Simple, Enlightening, and Tasty Earth Day Community Dinner at the Birchwood

Last Sunday night's Earth Day Community Dinner at the Birchwood Cafe was an event for the ages.

It wasn't just the food that made it that way, although the exceptional four-course menu (and appetizers) created by chef Marshall Paulsen featured pork belly, fiddle head ferns, beef tongue, and more (most foods purchased directly from local farmers). It wasn't just the music performed by Jack Klatt and the Cat Swingers either, although that was terrific too. It wasn't just the lovely dining room, which was decked out with the Birchwood's Sunday best.

It wasn't even just the farmers, Jack Hedin from Featherstone, Greg Reynolds from Riverbend, and Andy Peterson from Peterson's Limousin Farms, who spoke eloquently and compellingly about the work they do, why it matters to them, and why it should matter to us. 

Pork Belly & Skins - soft polenta, fiddle head ferns, hazelnuts, apple & cinnamon salad, balsamic brown butterPork Belly & Skins - soft polenta, fiddle head ferns, hazelnuts, apple & cinnamon salad, balsamic brown butterWhat made last week's Earth Day dinner so amazing was the sold-out crowd that came ready to engage -- with our food, with each other, with our farmers, and with the issues at stake. This year, we celebrated Earth Day by talking about what it means, and about why we should care.

Tracy Singleton, owner of the Birchwood, welcomed the crowd, which had been milling about while sipping homemade rhubarb ginger ale with Prairie Organic Vodka and snacking on Oysters Rockefeller, pig head terrine, artichoke dip, and portabella pate. Tracy let us know that we'd be listening to farmers, drawing prizes (including an hour of free Shine Health Counseling, maple syrup and honey from Sapsucker Farms, a copy of the new Cooking Up the Good Life cookbook (which author Jenny Breen was there to autograph), and a free year of Nice Rides), and eating lots of good, local things.

When it was my turn to speak, I told the crowd how my almost-6-year-old daughter described Earth Day ("it's the day when you find a cigar on the ground and you put it in the trash, and then you wash your hands") and then made a plea (which I'm doing again right here, right now) to support the earth by buying your food directly from your farmers. All sorts of great resources exist to help you do this, including our very own directory.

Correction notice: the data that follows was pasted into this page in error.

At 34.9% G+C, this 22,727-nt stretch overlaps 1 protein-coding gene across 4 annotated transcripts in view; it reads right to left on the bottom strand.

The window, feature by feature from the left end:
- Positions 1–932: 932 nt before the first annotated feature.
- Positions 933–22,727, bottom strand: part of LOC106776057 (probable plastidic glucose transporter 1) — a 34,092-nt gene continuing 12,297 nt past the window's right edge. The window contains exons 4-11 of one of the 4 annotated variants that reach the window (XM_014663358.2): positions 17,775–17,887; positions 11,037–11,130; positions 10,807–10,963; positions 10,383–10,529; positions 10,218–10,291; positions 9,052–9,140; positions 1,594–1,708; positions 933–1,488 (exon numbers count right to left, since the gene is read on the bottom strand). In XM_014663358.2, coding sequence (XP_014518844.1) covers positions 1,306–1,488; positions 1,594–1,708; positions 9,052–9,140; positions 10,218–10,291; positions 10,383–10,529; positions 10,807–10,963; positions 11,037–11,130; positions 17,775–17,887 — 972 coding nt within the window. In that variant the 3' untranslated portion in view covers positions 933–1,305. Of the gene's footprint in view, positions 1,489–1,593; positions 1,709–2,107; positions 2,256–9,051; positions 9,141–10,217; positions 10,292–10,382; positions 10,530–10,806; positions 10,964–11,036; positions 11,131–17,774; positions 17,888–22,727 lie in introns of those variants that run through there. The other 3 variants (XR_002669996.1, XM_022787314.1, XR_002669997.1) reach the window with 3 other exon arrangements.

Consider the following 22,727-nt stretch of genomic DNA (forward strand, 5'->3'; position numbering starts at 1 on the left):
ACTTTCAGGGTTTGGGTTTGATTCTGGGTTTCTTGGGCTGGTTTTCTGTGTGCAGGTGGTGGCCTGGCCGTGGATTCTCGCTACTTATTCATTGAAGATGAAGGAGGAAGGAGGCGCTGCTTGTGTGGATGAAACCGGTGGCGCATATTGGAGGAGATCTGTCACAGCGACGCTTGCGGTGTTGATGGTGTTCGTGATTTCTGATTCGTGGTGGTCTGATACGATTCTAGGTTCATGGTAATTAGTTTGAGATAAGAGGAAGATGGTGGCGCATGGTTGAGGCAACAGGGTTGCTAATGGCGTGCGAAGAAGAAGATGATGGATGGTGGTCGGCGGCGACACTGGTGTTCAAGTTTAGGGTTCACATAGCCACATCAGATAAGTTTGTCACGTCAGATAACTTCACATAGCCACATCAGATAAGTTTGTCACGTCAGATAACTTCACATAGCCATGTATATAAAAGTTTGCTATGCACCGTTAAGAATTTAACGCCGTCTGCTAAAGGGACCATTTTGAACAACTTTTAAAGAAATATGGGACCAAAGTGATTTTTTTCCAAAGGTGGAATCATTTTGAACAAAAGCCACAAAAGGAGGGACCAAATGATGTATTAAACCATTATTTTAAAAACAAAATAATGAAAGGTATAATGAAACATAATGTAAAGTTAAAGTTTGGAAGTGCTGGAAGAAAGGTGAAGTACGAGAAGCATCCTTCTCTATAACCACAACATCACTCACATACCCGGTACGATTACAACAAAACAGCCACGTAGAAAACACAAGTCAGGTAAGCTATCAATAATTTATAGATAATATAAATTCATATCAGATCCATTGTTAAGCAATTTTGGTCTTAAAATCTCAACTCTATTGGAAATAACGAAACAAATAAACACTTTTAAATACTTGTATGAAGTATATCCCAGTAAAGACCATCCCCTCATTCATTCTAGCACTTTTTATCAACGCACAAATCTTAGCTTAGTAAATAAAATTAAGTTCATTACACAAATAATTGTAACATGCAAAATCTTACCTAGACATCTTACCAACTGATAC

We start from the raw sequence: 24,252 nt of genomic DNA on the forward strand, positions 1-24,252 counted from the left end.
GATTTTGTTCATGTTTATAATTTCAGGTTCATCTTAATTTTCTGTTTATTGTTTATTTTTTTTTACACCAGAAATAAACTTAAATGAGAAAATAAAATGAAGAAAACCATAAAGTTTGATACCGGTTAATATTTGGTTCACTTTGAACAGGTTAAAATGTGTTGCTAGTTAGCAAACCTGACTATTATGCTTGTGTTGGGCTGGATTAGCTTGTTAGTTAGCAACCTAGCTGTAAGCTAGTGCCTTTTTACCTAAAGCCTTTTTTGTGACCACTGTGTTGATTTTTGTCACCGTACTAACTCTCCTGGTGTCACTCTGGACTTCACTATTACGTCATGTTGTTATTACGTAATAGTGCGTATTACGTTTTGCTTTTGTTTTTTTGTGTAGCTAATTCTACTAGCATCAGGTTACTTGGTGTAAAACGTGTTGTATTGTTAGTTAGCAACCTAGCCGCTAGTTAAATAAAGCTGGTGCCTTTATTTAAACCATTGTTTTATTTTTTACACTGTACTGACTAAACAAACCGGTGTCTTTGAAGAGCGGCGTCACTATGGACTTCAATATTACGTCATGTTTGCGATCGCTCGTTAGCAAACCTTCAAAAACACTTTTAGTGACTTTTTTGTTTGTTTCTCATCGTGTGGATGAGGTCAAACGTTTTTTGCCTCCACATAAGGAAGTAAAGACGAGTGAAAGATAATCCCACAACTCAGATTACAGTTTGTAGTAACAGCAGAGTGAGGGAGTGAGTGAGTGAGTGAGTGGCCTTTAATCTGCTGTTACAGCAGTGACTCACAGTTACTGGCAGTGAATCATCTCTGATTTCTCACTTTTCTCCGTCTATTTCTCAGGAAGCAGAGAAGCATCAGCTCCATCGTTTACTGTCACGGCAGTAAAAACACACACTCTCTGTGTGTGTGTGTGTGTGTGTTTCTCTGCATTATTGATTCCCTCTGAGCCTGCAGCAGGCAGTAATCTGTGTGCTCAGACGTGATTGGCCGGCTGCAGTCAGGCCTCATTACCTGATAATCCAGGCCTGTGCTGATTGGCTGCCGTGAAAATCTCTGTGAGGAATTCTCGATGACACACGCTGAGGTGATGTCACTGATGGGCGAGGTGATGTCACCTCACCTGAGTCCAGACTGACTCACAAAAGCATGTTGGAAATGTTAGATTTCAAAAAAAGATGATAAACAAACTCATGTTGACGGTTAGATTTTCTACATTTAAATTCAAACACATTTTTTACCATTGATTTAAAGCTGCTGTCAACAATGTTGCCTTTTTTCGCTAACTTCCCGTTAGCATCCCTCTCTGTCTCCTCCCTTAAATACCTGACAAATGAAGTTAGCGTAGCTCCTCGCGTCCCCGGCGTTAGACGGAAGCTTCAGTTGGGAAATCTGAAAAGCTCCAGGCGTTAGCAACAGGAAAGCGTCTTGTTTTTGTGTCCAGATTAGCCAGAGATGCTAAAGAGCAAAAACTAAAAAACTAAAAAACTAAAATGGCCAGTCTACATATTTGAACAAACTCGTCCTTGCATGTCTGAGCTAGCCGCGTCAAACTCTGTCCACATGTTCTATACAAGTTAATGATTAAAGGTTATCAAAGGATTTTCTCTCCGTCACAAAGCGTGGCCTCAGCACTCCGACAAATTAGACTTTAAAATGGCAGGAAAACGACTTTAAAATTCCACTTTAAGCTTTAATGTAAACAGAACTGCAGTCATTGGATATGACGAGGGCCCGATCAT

But it was the farmers in attendance who stole the show. If you've never been to a local food event, you might be surprised. In our little world, farmers who work the land in sustainable ways -- and actually grow edible food -- are treated like rock stars. As they should be.

Jack Hedin gave a short talk before our second course (Hidden Stream Farm pork belly for the meat eaters, pasta for the vegetarians), describing his goals for Featherstone Farm, including the use of new solar panels. An investment group is being pulled together to support this goal, and from the looks of the sign up sheet that was passed around at the event, there's a lot of interest. Jack earned a big round of a applause when he told the crowd that "for the first time, after 15 years of farming, we'll actually be building new soil this year -- not just maintaining it." Jack is a true visionary -- each time I hear him speak, I leave smarter, inspired, and impressed. (Featherstone Farm is where I get my vegetables, by the way, and there are still CSA shares available for this coming season.)

Rock stars Jack Hedin and Greg Reynolds answer questionsRock stars Jack Hedin and Greg Reynolds answer questionsAndy Peterson spoke next, before the third course (beef and chicken bits (heart, tongue) for the meat eaters, spinach souffle for the vegetarians). It was a real treat to hear from Andy, a third generation limousin beef farmer, as he described the Limousin breed, its appearance, and its history. Andy also spoke about what cattle do to renew the soil -- it's always good to talk about poop when you're eating a nice meal. The Petersons sell their beef at the Birchwood, at Heartland in St. Paul, and directly to consumers.

Greg Reynolds, organic vegetable farmer, school food advocate, and amazingly nice guy, spoke last, just before we ate our delicious dessert (grilled honey sponge cake with raspberries, Riesling syrup, and orange whipped cream). Greg is experienced and incredibly smart, earning big rounds of applause for his work with the Hopkins School district (where he sells vegetables and advocates for good, real food) and also for his concern for the environment. "We only have one earth," Greg said, it's up to us whether we choose to renew it or to destroy it. (Greg's Riverbend Farm has sold out its 2011 CSA shares, sorry!)

I was happy to see so many friends -- and also so many new faces -- at the Earth Day Community dinner, and I was excited to be part of the important dialog that took place last Sunday night. I was full from all the delicious, local food we ate, of course. But even more so, I was full of ideas, excitement, and inspiration. The Earth Day Community dinner was a great starting point for many of us, but the discussion needs to continue -- I'm already hungry for more.

Photos from this year's Birchwood Cafe Earth Day Community dinner courtesy of David Owen.

*     *     *     *     *     *     *     *     *     *

One more thing! I'm happy to announce that Arpita from Thought + Food has won our Organic Valley Earth Dinner contest. Thanks to everyone who participated!


Lee Zukor is the founder of Simple, Good, and Tasty. Email him at